A freelance illustrator struck by the “impressive but mundane sight” of the queue to see the Queen’s coffin has captured it on paper.
The line that stretches for miles through London has taken on a life of its own, with people waiting for hours to pay their respects.
Gracie Dahl, 23, a freelance illustrator from south London, said she was on her way home when she realized she wanted to skip the queue.
“I had my sketchbook with me. “When I saw it, I realized it was such an impressive yet mundane sight that I really wanted to try to capture it in pencil,” she told the PA news agency.
“I didn’t want to participate, but I also didn’t want to let such a big event pass me by completely, so drawing seemed like the best way to create memories of the occasion.
“I was a little surprised at how big it was. I had seen the maps so I thought I knew, but it really stretched further than you could see.
“I was also quite surprised at how cheerful the people in the queue were, considering some of them had been standing in the cold for over 10 hours.
“I think the buskers, screens showing old footage and food stalls helped it.”
Dahl shared his finished works on Twitter on Saturday, writing: “Last night I went to see #køen #køfordronningen.
“I didn’t join but found it fascinating to observe – it’s a huge, massive queue. Full of people. Thousands of people stand in a line. For miles and hours.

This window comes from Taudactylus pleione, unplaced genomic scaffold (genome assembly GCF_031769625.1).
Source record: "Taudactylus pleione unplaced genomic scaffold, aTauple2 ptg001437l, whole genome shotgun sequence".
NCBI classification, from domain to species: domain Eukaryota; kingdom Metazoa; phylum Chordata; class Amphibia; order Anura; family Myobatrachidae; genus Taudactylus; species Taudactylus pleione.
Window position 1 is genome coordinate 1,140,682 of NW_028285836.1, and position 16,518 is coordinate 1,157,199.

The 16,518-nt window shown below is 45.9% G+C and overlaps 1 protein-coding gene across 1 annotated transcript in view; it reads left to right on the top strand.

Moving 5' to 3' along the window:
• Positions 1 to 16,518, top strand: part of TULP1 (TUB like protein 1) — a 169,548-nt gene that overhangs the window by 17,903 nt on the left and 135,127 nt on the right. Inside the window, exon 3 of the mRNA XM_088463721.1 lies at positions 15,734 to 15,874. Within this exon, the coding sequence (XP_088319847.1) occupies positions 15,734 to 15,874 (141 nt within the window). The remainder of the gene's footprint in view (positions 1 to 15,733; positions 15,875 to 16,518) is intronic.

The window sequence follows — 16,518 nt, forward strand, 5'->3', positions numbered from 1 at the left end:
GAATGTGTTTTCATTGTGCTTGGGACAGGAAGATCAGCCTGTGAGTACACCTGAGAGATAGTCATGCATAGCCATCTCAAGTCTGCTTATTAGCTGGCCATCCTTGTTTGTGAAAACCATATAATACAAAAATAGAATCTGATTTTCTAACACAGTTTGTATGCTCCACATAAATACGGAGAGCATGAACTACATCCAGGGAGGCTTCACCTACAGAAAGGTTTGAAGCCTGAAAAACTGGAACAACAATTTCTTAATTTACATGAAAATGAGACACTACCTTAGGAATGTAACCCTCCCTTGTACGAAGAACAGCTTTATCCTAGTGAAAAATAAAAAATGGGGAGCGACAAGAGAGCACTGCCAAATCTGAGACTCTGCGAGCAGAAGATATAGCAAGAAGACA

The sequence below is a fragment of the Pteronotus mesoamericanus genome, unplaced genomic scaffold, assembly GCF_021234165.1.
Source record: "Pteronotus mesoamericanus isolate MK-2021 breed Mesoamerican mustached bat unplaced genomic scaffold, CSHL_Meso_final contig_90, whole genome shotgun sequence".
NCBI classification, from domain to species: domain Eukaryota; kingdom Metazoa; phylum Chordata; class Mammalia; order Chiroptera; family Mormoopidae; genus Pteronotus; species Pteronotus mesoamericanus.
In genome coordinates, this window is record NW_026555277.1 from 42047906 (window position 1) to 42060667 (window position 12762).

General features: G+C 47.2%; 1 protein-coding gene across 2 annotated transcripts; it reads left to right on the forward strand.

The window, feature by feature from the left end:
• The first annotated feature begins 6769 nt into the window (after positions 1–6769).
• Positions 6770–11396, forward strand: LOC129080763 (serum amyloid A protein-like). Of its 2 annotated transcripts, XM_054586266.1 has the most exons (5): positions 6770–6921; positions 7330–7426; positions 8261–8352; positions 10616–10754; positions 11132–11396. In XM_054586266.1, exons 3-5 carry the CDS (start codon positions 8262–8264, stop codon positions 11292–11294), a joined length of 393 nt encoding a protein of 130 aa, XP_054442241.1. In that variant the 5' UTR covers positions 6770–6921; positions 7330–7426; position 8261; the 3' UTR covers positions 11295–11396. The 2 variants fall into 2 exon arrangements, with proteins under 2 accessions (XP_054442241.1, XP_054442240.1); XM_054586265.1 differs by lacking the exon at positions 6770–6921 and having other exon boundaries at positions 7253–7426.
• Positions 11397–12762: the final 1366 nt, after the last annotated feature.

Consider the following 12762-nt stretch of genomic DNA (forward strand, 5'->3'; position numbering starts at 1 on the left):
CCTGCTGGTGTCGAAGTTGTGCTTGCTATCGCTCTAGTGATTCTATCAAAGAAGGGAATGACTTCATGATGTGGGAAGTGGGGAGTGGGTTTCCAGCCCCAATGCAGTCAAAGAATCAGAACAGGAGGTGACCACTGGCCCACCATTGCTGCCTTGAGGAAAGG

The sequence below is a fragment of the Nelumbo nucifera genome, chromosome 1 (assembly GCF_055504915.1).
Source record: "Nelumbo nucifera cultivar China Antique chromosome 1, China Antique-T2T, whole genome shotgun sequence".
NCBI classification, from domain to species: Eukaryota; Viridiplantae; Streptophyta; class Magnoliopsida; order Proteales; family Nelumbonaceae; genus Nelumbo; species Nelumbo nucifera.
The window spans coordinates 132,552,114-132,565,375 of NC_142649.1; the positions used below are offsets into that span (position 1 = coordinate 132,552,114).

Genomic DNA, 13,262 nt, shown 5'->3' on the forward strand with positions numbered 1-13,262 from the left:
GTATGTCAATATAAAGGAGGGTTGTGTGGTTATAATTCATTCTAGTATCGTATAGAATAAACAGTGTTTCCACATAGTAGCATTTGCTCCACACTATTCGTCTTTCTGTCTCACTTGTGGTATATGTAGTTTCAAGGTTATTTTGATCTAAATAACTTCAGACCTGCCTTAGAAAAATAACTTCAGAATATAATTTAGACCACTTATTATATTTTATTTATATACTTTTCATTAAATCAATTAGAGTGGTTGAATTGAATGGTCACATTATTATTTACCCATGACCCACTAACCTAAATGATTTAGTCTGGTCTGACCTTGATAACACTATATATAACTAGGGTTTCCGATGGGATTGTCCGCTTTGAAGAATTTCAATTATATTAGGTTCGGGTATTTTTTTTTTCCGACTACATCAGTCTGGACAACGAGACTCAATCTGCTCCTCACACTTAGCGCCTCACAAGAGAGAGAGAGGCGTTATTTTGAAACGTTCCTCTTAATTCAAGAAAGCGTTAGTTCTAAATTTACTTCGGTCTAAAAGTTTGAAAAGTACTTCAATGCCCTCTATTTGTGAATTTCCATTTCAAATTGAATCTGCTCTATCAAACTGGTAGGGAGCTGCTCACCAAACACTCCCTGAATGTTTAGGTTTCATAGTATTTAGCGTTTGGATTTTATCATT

“Here are some drawings I made to process it all.”
The finished works show the queue and participants in orange, blue, green and red, with London landmarks, such as Big Ben, in the background.
People remained undeterred by low temperatures on Saturday as they queued to see the Queen lie in state, amid warnings of a 24-hour wait and government advice not to travel.
Dahl walked the route from Blackfriars Station to Lambeth Bridge, capturing a number of different locations in about an hour and a half as people continued to wait.
“Drawing crowds is always a challenge and the queue was sometimes moving faster than I could catch it, but I love drawing on location and it was an interesting subject,” she said.
“I think they capture the mood, of a kind of solemn gaiety, quite well.”
To find out more about Dahl’s work and depictions of the queue, visit www.graciedahl.com.